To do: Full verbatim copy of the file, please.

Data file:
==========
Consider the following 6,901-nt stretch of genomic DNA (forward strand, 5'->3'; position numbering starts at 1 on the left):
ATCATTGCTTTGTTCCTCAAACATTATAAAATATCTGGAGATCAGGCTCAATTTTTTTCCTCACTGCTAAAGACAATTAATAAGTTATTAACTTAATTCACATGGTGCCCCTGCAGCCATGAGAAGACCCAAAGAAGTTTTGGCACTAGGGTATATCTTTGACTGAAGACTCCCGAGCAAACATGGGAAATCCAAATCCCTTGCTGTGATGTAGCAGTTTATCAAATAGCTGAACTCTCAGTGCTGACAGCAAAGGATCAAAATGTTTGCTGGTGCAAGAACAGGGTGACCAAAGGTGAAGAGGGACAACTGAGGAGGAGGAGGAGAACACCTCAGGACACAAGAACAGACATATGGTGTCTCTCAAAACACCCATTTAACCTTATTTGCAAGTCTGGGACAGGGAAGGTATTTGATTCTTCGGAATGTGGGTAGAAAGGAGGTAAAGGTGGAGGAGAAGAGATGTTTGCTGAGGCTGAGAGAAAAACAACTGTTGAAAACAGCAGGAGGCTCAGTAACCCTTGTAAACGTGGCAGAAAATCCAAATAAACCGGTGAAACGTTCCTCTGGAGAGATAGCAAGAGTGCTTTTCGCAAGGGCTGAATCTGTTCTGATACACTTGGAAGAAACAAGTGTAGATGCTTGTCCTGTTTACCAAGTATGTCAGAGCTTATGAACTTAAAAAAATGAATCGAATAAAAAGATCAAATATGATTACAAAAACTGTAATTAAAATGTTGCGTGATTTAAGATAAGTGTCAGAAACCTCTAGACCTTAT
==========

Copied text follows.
Consider the following 6,901-nt stretch of genomic DNA (forward strand, 5'->3'; position numbering starts at 1 on the left):
ATCATTGCTTTGTTCCTCAAACATTATAAAATATCTGGAGATCAGGCTCAATTTTTTTCCTCACTGCTAAAGACAATTAATAAGTTATTAACTTAATTCACATGGTGCCCCTGCAGCCATGAGAAGACCCAAAGAAGTTTTGGCACTAGGGTATATCTTTGACTGAAGACTCCCGAGCAAACATGGGAAATCCAAATCCCTTGCTGTGATGTAGCAGTTTATCAAATAGCTGAACTCTCAGTGCTGACAGCAAAGGATCAAAATGTTTGCTGGTGCAAGAACAGGGTGACCAAAGGTGAAGAGGGACAACTGAGGAGGAGGAGGAGAACACCTCAGGACACAAGAACAGACATATGGTGTCTCTCAAAACACCCATTTAACCTTATTTGCAAGTCTGGGACAGGGAAGGTATTTGATTCTTCGGAATGTGGGTAGAAAGGAGGTAAAGGTGGAGGAGAAGAGATGTTTGCTGAGGCTGAGAGAAAAACAACTGTTGAAAACAGCAGGAGGCTCAGTAACCCTTGTAAACGTGGCAGAAAATCCAAATAAACCGGTGAAACGTTCCTCTGGAGAGATAGCAAGAGTGCTTTTCGCAAGGGCTGAATCTGTTCTGATACACTTGGAAGAAACAAGTGTAGATGCTTGTCCTGTTTACCAAGTATGTCAGAGCTTATGAACTTAAAAAAATGAATCGAATAAAAAGATCAAATATGATTACAAAAACTGTAATTAAAATGTTGCGTGATTTAAGATAAGTGTCAGAAACCTCTAGACCTTAT